Japan’s JGC to build $6,3bn LNG plant off Mozambique


A consortium including JGC has reached a 700 billion yen ($6.33 billion) deal to build a floating liquified natural gas platform, off the coast of Mozambique, as expected demand from emerging economies rekindles interest in LNG plants despite the fuel’s languishing prices. Developers on the project include the state-backed Italian oil and gas multinational Eni, plus China National Petroleum and Korea Gas. JGC will handle planning, procuring materials for and building the plant, together with French competitor TechnipFMC and South Korea’s Samsung Heavy Industries. JGC will handle a roughly 150 billion yen portion of the contract. The plant is aimed to start operating in the early 2020s.

The floating platform will produce around 3.4 million tons of LNG annually, by tapping gas fields on the sea floor off Mozambique, in East Africa. British oil major BP, will buy the entirety of the gas produced over 20 years, then sell it in regions such as Asia and Europe. The Mozambique platform is JGC’s first new LNG plant construction order since winning a project in Yamal, northern Russia, in 2013. Long-term LNG contract prices are often linked to the price of crude oil, and have been on a downward trend as crude prices have fallen. Resource development companies’ purse strings have also tightened, and in the fiscal years 2015 and 2016, they tended to shy away from LNG plants, for which investments can reach billions of dollars.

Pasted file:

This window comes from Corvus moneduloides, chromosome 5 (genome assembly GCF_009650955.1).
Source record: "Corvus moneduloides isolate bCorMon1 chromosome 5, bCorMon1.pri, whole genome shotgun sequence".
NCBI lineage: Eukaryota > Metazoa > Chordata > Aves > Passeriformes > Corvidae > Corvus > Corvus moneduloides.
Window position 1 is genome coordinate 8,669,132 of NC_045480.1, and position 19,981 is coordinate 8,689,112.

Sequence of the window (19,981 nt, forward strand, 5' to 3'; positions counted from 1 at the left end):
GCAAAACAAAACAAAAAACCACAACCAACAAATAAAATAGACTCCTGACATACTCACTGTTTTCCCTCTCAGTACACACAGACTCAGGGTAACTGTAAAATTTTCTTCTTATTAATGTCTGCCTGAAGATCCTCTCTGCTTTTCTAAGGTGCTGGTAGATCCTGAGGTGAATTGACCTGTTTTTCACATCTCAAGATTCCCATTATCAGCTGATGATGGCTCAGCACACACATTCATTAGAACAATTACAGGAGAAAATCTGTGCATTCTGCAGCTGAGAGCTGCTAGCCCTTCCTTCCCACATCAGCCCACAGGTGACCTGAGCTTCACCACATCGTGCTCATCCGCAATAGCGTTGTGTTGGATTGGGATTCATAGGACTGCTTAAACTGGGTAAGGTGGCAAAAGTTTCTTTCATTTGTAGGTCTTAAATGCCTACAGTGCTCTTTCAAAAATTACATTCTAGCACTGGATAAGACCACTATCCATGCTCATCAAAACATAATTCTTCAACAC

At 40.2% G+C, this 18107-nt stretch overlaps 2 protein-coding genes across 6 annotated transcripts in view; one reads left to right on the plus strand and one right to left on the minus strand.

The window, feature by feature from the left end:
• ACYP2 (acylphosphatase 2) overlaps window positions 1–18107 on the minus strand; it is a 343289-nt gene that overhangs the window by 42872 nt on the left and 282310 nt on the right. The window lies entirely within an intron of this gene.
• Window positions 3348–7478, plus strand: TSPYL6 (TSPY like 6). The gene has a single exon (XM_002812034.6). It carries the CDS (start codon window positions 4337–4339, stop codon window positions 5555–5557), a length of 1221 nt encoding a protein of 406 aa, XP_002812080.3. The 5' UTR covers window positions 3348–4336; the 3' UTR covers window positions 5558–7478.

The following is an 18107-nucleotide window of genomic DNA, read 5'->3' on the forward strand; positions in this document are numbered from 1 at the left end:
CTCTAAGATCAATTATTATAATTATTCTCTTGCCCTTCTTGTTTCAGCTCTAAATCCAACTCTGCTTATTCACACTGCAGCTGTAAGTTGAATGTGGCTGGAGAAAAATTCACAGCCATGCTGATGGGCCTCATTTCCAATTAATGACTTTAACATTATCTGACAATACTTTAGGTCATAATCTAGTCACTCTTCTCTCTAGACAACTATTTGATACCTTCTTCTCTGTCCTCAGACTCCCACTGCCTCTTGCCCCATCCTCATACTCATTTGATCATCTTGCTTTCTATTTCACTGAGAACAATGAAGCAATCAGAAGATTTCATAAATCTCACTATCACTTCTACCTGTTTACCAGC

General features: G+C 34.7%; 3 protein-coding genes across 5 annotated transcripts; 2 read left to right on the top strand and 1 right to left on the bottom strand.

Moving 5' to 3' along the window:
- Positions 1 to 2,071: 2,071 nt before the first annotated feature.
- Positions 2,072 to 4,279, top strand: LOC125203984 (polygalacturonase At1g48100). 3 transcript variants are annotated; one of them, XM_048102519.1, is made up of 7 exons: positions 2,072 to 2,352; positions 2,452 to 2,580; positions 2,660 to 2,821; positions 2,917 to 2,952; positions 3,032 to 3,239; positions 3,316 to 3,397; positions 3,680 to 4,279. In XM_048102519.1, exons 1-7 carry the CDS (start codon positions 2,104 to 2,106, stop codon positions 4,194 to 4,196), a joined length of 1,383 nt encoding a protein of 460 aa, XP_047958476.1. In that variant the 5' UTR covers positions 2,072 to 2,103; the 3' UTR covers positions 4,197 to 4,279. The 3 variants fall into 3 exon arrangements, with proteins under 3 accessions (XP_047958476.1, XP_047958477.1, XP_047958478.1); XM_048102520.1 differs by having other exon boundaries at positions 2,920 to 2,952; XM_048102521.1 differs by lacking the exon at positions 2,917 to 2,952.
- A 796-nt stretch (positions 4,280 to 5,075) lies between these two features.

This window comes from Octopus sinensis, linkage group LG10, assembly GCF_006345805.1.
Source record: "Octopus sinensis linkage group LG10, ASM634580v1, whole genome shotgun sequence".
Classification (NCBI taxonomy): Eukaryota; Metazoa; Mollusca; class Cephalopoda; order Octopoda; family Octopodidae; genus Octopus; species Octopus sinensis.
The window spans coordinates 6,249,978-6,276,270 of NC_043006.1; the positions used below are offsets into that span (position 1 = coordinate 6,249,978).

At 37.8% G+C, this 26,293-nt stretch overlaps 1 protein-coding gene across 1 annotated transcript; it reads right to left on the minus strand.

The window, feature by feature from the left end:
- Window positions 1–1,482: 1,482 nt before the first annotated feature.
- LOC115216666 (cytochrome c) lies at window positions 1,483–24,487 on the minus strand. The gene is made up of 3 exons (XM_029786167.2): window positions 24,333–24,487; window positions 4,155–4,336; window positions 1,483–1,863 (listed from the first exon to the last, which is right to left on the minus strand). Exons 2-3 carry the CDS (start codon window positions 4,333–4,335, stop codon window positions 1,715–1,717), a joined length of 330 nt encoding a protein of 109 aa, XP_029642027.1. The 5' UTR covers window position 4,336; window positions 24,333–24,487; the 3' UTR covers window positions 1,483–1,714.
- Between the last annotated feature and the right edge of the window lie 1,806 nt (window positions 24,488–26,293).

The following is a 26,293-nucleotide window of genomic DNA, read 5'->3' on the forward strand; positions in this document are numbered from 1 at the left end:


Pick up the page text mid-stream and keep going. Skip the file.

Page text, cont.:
Chiyoda Corp., a Japanese rival to JGC, likewise took no new LNG plant orders in fiscal yearsl 2015 or 2016. International competitors such as TechnipFMC and U.S. engineering firm, Bechtel struggled to make deals as well.

Natural gas reserves have also been confirmed in Tanzania, which borders Mozambique to the north. These East African deposits have garnered attention in the resources industry because they also have a geographical advantage;to get there,without  LNG tankers  needing to pass through the Straits of Hormuz, a choke point in the Persian Gulf prone to geopolitical risk.

Mitsui & Co. and the U.S.’s Anadarko are also planning an onshore LNG plant in a nearby Mozambique mining area, but no final investment decision has yet been reached. If gas development in East Africa continues rising, it could become an LNG-exporting region to follow the likes of Qatar and Australia. JGC’s Mozambique floating LNG platform will be its first in Africa. The plant faces fewer barriers to construction than an onshore plant, which in infrastructure-poor East Africa would require buying land and building roads and other facilities.


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